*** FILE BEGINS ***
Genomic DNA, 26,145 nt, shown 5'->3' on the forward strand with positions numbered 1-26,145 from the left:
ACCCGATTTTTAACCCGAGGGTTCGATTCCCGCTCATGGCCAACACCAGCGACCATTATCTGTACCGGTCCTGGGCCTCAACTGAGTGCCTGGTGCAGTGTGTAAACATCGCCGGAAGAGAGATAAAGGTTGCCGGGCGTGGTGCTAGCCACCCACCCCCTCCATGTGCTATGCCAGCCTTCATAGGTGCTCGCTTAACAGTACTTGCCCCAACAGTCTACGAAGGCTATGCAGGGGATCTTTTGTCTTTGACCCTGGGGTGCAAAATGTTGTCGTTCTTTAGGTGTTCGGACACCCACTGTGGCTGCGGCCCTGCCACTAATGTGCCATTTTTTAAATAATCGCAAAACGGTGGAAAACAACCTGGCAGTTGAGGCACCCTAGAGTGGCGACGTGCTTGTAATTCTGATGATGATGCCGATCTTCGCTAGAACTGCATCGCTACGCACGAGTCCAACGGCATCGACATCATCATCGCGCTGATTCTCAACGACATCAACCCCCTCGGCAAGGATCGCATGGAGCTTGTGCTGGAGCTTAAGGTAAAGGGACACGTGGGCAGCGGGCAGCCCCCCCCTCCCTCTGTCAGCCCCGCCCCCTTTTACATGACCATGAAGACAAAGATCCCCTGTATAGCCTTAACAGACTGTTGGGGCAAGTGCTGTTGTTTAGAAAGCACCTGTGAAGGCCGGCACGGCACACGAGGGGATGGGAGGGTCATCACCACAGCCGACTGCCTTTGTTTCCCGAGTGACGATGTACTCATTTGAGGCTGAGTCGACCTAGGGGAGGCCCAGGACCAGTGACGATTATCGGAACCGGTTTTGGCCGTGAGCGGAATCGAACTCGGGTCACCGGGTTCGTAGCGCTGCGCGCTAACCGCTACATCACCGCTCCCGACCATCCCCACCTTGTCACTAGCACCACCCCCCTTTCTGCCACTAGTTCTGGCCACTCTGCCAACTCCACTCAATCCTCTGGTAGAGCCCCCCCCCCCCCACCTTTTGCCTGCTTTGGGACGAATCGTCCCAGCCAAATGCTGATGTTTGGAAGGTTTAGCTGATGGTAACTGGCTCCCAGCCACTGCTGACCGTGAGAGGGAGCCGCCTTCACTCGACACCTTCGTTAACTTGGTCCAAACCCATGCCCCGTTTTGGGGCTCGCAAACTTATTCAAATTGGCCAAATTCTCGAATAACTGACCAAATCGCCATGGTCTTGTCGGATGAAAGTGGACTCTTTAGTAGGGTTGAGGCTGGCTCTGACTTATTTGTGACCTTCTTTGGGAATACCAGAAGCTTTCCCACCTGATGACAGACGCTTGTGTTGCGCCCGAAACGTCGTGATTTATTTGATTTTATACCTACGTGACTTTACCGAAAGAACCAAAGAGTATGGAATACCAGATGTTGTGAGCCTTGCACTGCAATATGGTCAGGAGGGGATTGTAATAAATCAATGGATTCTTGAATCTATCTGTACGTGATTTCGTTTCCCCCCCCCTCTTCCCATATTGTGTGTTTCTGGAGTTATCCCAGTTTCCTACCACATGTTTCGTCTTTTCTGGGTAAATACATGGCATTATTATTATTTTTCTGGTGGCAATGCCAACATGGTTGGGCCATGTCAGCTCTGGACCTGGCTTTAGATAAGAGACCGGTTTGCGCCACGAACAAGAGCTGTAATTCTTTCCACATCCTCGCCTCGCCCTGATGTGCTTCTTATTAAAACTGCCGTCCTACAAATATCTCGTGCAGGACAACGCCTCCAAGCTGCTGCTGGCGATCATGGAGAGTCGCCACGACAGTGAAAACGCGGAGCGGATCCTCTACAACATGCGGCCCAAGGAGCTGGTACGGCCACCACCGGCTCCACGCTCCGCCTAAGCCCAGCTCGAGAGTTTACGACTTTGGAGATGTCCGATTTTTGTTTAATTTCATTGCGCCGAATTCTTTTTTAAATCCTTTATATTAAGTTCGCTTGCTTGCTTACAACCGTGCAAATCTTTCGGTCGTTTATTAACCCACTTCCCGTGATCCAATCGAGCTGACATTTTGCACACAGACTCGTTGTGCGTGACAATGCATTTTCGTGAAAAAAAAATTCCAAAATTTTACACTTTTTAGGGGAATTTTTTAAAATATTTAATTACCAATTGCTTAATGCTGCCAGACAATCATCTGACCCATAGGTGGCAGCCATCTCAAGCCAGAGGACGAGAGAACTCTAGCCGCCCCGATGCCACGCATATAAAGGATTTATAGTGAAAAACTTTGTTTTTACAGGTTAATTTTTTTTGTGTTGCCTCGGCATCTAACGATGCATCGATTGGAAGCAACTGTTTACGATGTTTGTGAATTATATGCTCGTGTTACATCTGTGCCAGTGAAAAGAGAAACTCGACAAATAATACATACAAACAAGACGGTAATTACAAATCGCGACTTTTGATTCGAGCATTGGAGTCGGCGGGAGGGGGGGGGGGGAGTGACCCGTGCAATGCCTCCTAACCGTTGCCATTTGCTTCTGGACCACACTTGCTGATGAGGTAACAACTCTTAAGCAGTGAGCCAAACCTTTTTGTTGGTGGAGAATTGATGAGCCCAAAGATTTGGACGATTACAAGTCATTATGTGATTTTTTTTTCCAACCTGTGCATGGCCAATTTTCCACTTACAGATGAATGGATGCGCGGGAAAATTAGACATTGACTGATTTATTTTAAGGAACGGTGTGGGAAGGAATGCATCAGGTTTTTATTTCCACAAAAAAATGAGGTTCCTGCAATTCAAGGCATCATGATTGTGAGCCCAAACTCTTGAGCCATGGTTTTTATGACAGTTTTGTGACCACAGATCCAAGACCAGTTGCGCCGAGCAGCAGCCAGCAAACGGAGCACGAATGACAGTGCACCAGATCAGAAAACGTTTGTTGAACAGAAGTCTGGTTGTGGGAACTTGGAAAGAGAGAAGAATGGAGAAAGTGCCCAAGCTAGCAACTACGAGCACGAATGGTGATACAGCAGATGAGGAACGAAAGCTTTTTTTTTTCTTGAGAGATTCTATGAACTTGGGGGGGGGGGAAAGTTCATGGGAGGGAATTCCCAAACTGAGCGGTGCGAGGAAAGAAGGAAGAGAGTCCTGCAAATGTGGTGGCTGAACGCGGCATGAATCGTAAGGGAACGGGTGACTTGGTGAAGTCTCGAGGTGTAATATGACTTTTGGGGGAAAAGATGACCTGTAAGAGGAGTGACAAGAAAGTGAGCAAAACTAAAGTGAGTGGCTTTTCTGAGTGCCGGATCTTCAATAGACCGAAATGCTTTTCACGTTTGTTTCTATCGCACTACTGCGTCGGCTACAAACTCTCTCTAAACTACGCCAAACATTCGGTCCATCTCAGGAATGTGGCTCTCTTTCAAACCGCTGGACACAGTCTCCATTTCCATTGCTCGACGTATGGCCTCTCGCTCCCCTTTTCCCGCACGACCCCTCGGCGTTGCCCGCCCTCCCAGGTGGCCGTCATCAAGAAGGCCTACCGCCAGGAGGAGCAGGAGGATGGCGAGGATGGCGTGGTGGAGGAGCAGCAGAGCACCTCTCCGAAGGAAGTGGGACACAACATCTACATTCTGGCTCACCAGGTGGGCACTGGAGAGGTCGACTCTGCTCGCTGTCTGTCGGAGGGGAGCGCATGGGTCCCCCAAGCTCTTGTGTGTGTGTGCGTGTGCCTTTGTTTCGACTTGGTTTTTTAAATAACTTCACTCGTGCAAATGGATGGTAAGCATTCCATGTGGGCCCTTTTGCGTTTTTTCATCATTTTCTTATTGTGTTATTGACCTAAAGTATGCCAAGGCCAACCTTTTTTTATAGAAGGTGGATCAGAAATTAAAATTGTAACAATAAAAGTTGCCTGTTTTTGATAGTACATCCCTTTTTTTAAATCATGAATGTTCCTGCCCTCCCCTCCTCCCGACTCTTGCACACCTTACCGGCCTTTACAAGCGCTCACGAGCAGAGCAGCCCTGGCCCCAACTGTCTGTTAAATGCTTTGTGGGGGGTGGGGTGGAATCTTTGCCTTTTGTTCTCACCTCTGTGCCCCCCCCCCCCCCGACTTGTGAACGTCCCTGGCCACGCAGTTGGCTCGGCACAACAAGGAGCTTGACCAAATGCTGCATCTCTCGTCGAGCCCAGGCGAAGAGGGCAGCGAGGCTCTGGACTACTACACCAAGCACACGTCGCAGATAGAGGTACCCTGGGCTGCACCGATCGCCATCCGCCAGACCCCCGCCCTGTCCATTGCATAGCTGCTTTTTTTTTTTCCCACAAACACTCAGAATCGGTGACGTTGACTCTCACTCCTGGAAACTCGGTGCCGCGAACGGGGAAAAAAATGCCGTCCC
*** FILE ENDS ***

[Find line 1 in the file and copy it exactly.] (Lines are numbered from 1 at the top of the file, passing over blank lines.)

Genomic DNA, 26,145 nt, shown 5'->3' on the forward strand with positions numbered 1-26,145 from the left: